In addition, the review teams would feel massive pressure, not only from the colleagues they are evaluating but also not to destroy the funding base for their own fields globally. Such pressures could clearly be seen in the early Swedish discipline evaluations during the 1980s and 1990s.

Reviewing will be transformed into a social game and not a fair evaluation based on actual achievements. For researchers and teachers, evaluations will appear as utterly untransparent and unfair.

A very likely development is that individual groups will start using citations and bibliometrics (now freely available) on their own. But at what cost for transparency and fairness? A similar story seems to be on the cards for Swedish higher education quality assurance.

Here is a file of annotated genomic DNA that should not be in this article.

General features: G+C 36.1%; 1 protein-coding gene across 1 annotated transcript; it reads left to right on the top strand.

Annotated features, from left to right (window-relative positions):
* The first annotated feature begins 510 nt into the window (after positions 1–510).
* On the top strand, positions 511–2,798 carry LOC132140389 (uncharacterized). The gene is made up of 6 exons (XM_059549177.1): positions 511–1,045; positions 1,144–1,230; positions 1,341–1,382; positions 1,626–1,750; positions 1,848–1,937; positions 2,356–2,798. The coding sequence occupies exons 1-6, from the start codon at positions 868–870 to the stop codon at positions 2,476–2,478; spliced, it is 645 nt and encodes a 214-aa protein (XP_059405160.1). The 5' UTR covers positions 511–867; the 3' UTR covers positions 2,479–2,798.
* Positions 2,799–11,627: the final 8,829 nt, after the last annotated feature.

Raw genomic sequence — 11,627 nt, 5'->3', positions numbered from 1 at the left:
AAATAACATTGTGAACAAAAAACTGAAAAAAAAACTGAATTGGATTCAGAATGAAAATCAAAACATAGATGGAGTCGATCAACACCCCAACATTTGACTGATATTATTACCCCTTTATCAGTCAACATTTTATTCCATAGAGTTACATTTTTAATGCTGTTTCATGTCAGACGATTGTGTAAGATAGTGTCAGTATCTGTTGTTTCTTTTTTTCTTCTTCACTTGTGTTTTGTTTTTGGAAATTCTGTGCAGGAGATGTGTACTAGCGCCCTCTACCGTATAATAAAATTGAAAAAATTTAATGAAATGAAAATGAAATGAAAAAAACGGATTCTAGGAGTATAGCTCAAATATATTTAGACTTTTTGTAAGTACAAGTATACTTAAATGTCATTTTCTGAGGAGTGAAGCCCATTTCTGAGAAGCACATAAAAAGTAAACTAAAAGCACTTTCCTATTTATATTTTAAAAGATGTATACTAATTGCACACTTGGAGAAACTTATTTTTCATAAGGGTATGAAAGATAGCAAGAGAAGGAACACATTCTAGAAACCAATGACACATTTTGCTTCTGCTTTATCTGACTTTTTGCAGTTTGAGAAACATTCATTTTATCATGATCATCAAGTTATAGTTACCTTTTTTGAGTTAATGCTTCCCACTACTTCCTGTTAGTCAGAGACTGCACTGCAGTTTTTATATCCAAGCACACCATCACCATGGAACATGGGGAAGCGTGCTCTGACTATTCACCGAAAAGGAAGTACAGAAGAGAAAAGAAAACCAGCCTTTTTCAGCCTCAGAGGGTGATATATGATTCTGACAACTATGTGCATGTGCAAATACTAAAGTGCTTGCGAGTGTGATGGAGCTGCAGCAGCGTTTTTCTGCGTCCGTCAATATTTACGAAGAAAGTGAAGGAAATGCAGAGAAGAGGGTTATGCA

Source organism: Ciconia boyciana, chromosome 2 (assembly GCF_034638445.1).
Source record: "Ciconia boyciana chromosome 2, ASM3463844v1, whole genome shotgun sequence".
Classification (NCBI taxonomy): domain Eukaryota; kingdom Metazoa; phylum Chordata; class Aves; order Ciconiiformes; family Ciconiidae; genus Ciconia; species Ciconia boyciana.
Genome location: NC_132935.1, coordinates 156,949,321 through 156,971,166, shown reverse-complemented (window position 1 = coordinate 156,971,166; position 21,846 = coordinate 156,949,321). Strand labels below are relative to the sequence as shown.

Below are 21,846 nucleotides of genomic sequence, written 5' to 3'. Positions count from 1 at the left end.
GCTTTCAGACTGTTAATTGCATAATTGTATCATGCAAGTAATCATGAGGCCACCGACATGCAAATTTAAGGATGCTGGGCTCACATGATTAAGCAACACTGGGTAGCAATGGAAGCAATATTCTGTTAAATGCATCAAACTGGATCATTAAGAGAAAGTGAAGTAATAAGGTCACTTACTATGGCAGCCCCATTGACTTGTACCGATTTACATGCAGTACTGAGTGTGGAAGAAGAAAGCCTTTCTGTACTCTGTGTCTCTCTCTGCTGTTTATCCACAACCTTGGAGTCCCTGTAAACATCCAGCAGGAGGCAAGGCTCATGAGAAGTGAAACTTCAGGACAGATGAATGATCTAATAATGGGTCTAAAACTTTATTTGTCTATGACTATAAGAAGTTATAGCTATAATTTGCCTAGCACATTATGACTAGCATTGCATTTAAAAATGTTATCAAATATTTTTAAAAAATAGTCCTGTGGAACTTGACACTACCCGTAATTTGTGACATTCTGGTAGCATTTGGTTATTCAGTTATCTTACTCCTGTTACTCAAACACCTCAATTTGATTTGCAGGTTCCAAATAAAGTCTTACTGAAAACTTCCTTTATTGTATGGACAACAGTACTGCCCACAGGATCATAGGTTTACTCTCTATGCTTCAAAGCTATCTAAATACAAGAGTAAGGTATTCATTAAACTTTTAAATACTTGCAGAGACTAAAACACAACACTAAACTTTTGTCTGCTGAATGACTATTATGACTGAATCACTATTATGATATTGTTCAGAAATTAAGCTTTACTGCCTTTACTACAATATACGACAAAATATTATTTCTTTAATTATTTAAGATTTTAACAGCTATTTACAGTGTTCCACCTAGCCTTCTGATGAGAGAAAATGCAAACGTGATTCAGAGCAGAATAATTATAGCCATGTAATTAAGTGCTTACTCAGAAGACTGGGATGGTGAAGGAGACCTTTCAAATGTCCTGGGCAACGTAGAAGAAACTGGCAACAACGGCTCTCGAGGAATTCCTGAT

Some review teams solely evaluate students’ written bachelor and master theses (‘results’) and some base their evaluations on self-assessment exercises (‘processes’). The result is that no one knows why certain decisions have been made.

Well-known, high quality programmes have had their degree-awarding powers questioned and all background materials are hidden deep down on a website with any methodological problems passed over by the relevant authority, the National Agency of Higher Education.

The difference for research is that there is no European Association for Quality in Higher Education to save us.

Havoc imminent

The minister of education and his under-secretary – neither with any experience of academic research or teaching – state that this ‘peer review’ system will improve Swedish research.